• MUSIC FOCUS: Inspired by the music of Linkin Park.
  • ACTIVITY FOCUS: Write chapter 3 of your story!


Chapter 3: High Voltage

At the bus stop, teachers are meant to be managing the queue but they’re scared to take on the nitwits.

“I’ve been here all along,” one of them screeches when a member of staff tells him off for pushing in.

He points at a small Year 7 boy who quite frankly has enough problems already thanks to the massive rucksack on his back – one wrong move and that kid’s going to topple over.

“It was him that shoved in.”

“Is that right?” the teacher asks.

Given that the titchy eleven-year-old is hardly capable of standing up straight, it’s pretty obvious that, no, it’s not the slightest bit right. How could he possibly shove past a gang of much older and bigger boys? He’s too nervous to answer, though, and the teacher takes his silence as an admittance of guilt and sends him to the back of the line.

When we actually get on the bus, I can’t help but gawp at the nitwits. It’s impossible not to. They’re talking a language I hardly understand, taking up five times more space than they need, and in the middle of the commotion, Mos Fischer is laughing. A boy from the year above is doing his best to return the insults being arrowed in his direction.

“I can’t watch this,” Amber groans.

She covers her eyes with her hands then peeks through the gap between her fingers. A fight is threatening to break out. For a moment, the situation feels dangerously high voltage. Then Mos loses interest, the older boy is able to pretend that he hasn’t just been taken down and the mayhem fragments a little.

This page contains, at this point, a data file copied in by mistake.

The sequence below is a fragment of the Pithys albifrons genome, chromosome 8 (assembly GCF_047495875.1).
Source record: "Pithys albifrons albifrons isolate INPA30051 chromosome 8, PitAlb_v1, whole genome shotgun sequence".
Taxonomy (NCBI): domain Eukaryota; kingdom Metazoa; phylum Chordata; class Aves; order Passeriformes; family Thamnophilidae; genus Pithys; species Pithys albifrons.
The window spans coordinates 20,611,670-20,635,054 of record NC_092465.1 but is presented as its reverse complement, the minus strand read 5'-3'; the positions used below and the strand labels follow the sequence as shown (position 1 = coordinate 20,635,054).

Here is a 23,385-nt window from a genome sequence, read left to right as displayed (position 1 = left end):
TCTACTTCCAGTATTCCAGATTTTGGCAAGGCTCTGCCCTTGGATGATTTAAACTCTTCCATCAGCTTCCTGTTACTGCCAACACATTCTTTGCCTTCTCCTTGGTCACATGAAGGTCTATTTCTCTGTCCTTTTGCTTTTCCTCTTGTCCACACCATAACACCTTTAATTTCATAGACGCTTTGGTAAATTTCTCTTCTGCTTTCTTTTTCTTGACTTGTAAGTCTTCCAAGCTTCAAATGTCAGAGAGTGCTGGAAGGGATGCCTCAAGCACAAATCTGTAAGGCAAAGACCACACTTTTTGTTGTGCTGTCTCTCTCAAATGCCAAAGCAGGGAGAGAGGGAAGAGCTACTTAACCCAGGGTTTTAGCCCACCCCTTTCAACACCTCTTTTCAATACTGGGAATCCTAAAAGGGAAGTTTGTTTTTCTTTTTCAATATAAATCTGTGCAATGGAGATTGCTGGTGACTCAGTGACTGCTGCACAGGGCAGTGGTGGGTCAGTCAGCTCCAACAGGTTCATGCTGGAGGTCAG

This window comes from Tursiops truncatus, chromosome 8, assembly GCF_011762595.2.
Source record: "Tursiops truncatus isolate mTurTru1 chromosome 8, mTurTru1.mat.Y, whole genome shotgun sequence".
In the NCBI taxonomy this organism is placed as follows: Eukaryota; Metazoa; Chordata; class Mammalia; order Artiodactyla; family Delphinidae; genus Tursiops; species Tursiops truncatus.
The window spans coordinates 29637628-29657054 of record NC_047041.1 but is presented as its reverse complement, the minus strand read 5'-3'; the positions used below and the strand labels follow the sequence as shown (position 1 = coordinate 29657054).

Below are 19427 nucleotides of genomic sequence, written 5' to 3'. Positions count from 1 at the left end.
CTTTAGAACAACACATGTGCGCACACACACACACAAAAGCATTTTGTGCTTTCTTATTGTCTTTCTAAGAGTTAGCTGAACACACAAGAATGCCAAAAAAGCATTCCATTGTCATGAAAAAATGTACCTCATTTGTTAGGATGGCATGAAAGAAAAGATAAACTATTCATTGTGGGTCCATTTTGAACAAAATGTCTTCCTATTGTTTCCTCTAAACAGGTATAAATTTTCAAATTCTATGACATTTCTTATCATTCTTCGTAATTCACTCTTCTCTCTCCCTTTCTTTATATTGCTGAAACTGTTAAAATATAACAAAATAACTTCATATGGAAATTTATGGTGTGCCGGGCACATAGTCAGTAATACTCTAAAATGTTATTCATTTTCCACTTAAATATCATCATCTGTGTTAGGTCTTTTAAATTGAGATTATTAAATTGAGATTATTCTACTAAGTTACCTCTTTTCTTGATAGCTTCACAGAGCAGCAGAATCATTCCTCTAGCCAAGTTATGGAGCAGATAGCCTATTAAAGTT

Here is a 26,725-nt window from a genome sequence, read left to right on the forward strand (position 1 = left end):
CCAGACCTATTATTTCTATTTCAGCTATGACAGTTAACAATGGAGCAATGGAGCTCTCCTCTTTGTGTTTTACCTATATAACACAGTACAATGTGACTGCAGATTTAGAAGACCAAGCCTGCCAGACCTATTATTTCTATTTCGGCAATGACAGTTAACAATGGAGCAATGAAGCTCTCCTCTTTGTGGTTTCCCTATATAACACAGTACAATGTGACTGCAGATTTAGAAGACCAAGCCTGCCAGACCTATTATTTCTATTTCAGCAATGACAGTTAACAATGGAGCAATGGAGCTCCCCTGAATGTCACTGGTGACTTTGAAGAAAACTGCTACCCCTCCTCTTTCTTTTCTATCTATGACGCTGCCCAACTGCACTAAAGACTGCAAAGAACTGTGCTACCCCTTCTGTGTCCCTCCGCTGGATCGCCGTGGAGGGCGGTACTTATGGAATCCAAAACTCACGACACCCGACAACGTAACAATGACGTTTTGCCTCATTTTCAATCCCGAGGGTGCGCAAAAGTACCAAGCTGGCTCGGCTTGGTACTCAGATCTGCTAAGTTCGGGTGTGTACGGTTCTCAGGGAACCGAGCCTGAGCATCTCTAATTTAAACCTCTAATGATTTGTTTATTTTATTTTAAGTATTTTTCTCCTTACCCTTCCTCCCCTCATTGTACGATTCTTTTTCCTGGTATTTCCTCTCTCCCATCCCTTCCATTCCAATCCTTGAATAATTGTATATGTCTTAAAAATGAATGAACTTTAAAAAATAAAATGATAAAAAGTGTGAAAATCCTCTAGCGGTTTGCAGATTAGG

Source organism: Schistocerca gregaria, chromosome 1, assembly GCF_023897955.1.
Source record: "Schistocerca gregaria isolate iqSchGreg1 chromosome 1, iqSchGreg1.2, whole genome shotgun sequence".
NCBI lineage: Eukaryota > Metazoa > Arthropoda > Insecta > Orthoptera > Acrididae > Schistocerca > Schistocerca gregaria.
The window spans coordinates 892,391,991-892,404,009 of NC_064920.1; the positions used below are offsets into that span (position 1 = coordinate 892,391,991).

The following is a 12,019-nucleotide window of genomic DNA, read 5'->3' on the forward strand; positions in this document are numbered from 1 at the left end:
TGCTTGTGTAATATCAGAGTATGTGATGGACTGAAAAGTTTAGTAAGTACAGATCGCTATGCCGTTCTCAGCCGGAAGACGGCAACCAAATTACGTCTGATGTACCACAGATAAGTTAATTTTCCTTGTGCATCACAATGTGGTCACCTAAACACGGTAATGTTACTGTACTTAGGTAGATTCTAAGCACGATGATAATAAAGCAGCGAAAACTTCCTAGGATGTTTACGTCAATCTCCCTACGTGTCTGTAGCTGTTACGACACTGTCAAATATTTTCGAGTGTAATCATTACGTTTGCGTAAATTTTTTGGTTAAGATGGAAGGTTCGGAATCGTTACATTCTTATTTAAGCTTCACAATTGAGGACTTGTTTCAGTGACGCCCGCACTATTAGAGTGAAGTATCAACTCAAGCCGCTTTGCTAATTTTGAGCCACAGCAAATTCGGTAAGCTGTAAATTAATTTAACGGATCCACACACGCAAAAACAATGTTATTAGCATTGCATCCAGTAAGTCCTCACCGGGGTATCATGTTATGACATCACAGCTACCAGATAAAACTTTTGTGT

When I get off the bus, I wave at Amber until she’s out of sight. I always do the same thing. Even if it’s raining. Which it is. I arrive home and Mum hugs me. I make an attempt at resisting but only because that’s what Mum expects.

“How was your day?” she asks.

“Mindblowing,” I say. “What are you doing back already?”

“I had nothing on that I couldn’t do on the laptop.”

I smile. I like it when Mum’s here after school. It doesn’t happen often. I start up the stairs.

“Make sure you do your homework,” Mum says.

I don’t answer. She knows I will.

I unwind the scarf I’ve had knotted around my neck and drop it onto the end of my bed. I take out my religious studies book. We have to write about who we are. I sit at my desk and look out of the window. At a crow circling way up high – and then at my reflection: a gossamer, gauzy version of myself.

Who am I really?

Do I even know?

God, teachers are stressful, setting you work that surely isn’t even really work. Maybe I’ve got this task all wrong. Perhaps there’s something particular about myself I should be writing down. That’s probably what everyone else is doing. I’ll hand my work in and it will be all like, ‘refugees make me sad and stray dogs make me sad and people who have to do jobs they hate make me sad,’ but everyone else will simply have put down when they were born and what football team they support. So I’ll feel like an idiot for over-sharing and then I’ll never be able to look Mrs Brown in the eye again because of the time she asked me for some facts about myself and I basically told her I’m an emotional wreck and that the world makes me want to cry like all the time.


I already know I’m going to spend the whole night worrying about this homework.

Then, no doubt, Mrs Brown won’t even check it.

I mean.


Write chapter 3 of your story.

Add some details/props that speak for the mood or meaning you’re trying to define.

Look here for some more notes about this kind of ‘prop’ work.

Go back to the start and read chapter 1 here!